Ibuprofen and aspirin are the go-to over-the-counter drugs.
However, naproxen sodium (Aleve) works well and is longer lasting.
It’s not a bad idea to keep a small tube of an oral painkiller (Orajel) as well.
It can be a HUGE relief if you chip a tooth or cut your gums.
Again, take care of your feet (that can’t be said enough).
You’ll get blisters and hotspots from your boots at some point.
Keep some moleskin pads in your day kit to patch up your feet on the move.
If you take daily meds, ask your doctor for an extra prescription for your disaster supplies.
Make sure to rotate them so they don’t expire.
If it’s a serious or chronic ailment – you’ll appreciate having a well-stocked first aid kit.
These are the items you pull out in a real medical emergency.
Keep your kit organized and labeled so you can quickly find anything.
Latex gloves help keep wounds clean and prevent contamination because soap and water will not be easy to come by.
Gauze pads are incredibly useful when attempting to stop bleeding.
Don’t be afraid to use several layers of gauze if the bleeding is hard to contain.
Keep lots of pressure on the wound, whether by hand or with a compression bandage.
Triangle bandages are large swaths of cotton cloth used for deeper cuts or scraps.
The SAM Splint is a sandwich of foam and lightweight aluminum.
These can be formed into an infinite range of splints for every body part.
Light and effective – perfect for a go bag.
Modern tourniquets are easy to use and far more effective.
They’re lightweight and can save a life in a serious accident.
But, they’re also a tool of last resort since they stop blood flow to an extremity.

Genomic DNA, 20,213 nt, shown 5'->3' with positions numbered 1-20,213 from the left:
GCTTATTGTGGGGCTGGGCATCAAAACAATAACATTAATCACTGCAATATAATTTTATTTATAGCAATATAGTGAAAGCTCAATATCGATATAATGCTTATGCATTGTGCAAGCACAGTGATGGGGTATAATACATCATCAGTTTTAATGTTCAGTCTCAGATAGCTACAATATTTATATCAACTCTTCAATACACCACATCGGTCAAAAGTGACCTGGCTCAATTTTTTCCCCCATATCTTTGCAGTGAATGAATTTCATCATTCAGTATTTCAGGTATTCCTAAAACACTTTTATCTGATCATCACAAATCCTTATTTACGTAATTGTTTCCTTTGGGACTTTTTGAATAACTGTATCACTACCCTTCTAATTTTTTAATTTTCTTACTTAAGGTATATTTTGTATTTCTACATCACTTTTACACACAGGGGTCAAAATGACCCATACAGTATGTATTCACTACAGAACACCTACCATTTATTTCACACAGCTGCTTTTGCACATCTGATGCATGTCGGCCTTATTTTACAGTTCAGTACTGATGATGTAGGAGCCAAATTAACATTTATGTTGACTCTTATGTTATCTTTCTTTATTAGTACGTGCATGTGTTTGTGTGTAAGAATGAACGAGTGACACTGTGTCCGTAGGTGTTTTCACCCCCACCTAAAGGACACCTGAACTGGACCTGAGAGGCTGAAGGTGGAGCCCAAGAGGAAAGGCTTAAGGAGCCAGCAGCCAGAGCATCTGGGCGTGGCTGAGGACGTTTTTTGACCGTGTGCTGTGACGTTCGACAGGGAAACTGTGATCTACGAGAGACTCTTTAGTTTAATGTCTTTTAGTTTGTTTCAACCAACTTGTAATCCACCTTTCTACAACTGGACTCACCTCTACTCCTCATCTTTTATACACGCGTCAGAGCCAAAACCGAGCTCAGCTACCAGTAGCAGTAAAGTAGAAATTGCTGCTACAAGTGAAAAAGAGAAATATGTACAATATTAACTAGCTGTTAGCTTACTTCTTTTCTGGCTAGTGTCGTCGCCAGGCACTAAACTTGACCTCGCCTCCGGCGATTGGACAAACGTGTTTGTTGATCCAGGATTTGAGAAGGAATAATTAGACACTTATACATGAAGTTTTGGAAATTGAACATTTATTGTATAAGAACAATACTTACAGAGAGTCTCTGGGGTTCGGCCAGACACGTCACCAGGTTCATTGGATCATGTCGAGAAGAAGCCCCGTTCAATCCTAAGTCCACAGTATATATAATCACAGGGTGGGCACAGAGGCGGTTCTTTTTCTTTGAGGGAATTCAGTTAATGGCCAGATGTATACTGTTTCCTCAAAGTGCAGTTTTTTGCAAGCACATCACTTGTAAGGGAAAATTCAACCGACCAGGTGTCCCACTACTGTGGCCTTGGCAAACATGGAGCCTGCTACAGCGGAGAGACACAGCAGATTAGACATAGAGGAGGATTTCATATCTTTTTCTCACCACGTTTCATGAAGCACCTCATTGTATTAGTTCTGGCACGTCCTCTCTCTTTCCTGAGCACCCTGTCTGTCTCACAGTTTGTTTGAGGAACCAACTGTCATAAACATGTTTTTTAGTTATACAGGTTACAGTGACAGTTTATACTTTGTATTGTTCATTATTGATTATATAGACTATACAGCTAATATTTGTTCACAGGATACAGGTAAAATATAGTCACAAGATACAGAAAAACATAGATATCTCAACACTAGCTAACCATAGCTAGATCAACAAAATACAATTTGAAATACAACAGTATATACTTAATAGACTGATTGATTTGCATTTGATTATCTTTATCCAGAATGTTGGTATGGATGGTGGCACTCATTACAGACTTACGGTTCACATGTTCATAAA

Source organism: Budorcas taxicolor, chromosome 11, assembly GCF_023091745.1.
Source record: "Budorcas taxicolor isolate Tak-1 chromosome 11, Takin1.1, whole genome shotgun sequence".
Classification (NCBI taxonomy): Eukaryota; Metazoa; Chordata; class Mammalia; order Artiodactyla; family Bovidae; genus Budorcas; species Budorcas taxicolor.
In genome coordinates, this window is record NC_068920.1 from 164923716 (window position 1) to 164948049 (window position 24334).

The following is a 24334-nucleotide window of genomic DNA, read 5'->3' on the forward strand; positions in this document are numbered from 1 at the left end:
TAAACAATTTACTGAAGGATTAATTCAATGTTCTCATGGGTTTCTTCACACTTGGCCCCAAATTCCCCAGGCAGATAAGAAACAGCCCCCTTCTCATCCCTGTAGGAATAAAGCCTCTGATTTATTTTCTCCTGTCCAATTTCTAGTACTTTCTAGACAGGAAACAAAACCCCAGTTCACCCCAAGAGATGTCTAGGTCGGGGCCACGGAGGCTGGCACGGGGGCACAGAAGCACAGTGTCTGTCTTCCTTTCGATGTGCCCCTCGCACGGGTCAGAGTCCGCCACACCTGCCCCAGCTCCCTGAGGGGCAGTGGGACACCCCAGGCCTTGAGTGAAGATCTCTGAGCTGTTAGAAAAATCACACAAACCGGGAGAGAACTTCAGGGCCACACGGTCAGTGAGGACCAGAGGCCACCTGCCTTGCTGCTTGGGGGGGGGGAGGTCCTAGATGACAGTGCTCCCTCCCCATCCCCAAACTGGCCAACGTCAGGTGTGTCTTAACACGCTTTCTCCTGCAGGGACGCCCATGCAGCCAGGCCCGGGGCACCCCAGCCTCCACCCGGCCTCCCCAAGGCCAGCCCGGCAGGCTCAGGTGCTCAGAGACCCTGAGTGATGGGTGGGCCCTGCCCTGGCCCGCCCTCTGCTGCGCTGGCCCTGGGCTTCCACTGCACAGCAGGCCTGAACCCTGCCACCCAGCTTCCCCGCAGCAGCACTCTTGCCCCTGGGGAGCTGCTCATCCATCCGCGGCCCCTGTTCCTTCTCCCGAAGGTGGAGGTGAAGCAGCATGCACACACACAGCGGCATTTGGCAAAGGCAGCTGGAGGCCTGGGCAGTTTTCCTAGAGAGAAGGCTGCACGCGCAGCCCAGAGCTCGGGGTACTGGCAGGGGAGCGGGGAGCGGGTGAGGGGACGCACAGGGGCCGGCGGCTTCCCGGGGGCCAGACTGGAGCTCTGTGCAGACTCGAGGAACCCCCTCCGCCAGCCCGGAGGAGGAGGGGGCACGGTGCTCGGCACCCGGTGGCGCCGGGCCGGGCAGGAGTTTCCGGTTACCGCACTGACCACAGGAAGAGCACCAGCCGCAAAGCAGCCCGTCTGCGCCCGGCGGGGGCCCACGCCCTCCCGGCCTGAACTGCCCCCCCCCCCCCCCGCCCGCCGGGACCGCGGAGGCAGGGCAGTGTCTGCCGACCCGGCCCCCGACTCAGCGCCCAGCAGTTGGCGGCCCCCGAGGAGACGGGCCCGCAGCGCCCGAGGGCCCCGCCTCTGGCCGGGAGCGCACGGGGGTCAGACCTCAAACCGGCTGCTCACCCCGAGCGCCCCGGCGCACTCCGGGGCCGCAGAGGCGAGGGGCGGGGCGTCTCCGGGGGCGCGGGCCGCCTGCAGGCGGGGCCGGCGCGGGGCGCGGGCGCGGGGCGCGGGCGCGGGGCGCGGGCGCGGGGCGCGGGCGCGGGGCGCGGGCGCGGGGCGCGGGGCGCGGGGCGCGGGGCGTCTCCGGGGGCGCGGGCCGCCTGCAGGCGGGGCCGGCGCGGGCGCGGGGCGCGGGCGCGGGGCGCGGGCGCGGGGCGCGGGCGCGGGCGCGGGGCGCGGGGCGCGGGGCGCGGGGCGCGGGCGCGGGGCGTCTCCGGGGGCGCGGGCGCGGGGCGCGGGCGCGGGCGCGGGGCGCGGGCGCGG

If it’s left on for a long time, the limb may need to be amputated.
Also, once you put them on, they can’t come off without a serious risk of shock.
Shears, scissors, forceps, and tweezers help with small and catastrophic medical incidents.
Stock extra safety pins and tape as well since you’ll need lots to secure bandages in an emergency.
Even if you know the local area, keeping some navigational tools in your bag is a good idea.
If you know the area like the back of your hand, you might have to look something up.
You also might need to communicate plans to others who don’t have a mental map of the land.
GPS (Stand Alone & Phone App)
I have a standalone GPS in my emergency bag, loaded with all kinds of maps – but it’s only a backup.
Generally, I use one of several GPS apps on my smartphone.
Cell phone GPS antennas will work even without any cell service.
The app is more user-friendly, faster, and has a broader range of map layers I can choose from for my local area.
If I’m worried about my phone battery, I can always fall back on the stand-alone unit.
These GPS devices last days on a single set of batteries.
A large waterproof topo map of the area can be indispensable when coordinating with a group of people.
Knowing the backroads and alternate routes might be useful after a disaster.